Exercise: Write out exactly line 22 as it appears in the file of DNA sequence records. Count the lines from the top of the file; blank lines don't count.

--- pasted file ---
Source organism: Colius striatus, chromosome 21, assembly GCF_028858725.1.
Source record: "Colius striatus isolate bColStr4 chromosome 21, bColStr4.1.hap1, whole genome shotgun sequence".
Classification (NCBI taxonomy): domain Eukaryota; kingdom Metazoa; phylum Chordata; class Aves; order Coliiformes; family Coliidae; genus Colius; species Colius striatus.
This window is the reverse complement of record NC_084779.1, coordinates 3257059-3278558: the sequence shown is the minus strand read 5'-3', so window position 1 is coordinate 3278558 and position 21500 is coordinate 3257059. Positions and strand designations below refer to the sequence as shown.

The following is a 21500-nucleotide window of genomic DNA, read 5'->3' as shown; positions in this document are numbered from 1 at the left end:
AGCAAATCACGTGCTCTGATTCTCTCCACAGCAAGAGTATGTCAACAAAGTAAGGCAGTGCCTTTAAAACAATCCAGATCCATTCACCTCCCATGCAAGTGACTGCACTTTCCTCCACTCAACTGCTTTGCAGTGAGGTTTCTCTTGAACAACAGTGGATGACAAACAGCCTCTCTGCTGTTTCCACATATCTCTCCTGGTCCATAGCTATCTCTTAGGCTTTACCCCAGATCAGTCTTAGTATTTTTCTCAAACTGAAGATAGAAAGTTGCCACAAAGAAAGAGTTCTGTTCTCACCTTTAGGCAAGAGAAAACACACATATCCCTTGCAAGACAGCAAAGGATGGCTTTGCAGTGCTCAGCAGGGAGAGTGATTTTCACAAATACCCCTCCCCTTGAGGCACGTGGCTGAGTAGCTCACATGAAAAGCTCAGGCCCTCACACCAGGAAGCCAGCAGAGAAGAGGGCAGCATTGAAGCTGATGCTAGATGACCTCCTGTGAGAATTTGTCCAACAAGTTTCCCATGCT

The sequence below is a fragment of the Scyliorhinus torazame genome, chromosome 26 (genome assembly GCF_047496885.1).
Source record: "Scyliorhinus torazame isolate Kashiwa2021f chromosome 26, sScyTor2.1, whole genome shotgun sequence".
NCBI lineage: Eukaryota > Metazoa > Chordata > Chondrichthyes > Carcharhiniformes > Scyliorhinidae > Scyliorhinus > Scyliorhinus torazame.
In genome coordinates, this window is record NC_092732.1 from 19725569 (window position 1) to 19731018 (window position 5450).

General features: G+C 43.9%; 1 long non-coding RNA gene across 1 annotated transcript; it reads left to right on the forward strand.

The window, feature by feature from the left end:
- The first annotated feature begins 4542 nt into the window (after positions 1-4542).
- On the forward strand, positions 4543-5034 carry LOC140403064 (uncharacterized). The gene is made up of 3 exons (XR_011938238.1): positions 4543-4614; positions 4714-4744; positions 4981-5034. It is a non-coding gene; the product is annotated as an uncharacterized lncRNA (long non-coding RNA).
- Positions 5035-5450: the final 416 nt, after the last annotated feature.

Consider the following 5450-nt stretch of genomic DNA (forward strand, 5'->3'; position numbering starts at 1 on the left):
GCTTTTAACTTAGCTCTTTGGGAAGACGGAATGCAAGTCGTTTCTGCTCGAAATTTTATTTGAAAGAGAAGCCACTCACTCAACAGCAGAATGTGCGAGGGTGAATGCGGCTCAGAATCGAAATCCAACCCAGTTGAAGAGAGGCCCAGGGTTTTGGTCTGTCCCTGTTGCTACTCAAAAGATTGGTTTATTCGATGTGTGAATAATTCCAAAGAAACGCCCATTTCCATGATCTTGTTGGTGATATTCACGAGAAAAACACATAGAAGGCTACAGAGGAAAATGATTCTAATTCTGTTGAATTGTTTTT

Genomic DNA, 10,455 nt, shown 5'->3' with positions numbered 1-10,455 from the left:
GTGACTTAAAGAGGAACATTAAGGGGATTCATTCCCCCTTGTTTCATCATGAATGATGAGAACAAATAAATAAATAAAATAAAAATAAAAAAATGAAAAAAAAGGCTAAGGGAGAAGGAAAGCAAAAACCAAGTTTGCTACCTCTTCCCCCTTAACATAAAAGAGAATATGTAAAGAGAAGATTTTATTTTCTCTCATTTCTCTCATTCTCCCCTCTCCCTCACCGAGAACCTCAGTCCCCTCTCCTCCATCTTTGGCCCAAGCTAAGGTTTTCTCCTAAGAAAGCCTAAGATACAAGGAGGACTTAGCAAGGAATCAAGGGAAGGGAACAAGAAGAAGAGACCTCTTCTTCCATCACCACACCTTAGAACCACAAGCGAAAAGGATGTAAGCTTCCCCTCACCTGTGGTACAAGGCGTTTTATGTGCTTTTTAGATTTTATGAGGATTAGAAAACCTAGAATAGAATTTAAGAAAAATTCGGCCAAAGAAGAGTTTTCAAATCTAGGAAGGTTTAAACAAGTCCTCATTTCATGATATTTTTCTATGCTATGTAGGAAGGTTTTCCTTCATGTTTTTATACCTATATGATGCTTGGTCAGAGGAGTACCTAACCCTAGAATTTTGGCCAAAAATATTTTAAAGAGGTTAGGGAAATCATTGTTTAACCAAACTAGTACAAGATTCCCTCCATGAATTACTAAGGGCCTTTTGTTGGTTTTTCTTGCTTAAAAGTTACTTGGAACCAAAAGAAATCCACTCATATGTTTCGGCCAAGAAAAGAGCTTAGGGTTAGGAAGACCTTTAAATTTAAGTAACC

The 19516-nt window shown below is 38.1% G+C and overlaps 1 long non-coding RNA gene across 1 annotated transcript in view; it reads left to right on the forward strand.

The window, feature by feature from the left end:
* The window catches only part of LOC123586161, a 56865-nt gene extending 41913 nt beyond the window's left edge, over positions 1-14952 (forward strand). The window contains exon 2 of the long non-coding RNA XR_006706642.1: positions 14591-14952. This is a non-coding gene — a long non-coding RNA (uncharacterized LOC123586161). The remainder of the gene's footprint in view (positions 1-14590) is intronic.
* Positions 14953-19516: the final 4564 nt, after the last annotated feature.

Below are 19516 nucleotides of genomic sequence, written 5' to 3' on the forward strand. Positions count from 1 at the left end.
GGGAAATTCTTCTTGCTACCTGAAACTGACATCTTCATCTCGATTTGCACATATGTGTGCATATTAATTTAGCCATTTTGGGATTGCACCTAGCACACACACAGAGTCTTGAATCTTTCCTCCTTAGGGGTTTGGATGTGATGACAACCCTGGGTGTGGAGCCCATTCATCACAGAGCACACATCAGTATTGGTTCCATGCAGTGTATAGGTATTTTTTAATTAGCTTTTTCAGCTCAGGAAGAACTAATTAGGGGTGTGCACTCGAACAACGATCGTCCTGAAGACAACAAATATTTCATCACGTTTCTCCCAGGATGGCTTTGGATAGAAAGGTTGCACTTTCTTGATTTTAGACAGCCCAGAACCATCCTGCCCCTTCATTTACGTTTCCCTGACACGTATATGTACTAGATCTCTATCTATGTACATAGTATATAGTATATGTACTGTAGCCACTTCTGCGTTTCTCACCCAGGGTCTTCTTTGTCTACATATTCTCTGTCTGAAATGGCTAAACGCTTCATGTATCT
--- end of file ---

* The window catches only part of LOC123586161, a 56865-nt gene extending 41913 nt beyond the window's left edge, over positions 1-14952 (forward strand). The window contains exon 2 of the long non-coding RNA XR_006706642.1: positions 14591-14952. This is a non-coding gene — a long non-coding RNA (uncharacterized LOC123586161). The remainder of the gene's footprint in view (positions 1-14590) is intronic.